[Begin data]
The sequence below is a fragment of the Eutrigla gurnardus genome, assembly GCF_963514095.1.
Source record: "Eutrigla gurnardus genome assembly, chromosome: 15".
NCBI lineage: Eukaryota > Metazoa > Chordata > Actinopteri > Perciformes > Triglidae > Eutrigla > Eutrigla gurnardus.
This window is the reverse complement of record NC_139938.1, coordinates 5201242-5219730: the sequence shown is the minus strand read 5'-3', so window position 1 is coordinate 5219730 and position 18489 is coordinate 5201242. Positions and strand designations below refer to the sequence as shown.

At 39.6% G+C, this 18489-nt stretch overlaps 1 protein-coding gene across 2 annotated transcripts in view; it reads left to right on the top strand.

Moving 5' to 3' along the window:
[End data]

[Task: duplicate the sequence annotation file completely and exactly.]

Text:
The sequence below is a fragment of the Eutrigla gurnardus genome, assembly GCF_963514095.1.
Source record: "Eutrigla gurnardus genome assembly, chromosome: 15".
NCBI lineage: Eukaryota > Metazoa > Chordata > Actinopteri > Perciformes > Triglidae > Eutrigla > Eutrigla gurnardus.
This window is the reverse complement of record NC_139938.1, coordinates 5201242-5219730: the sequence shown is the minus strand read 5'-3', so window position 1 is coordinate 5219730 and position 18489 is coordinate 5201242. Positions and strand designations below refer to the sequence as shown.

At 39.6% G+C, this 18489-nt stretch overlaps 1 protein-coding gene across 2 annotated transcripts in view; it reads left to right on the top strand.

Moving 5' to 3' along the window: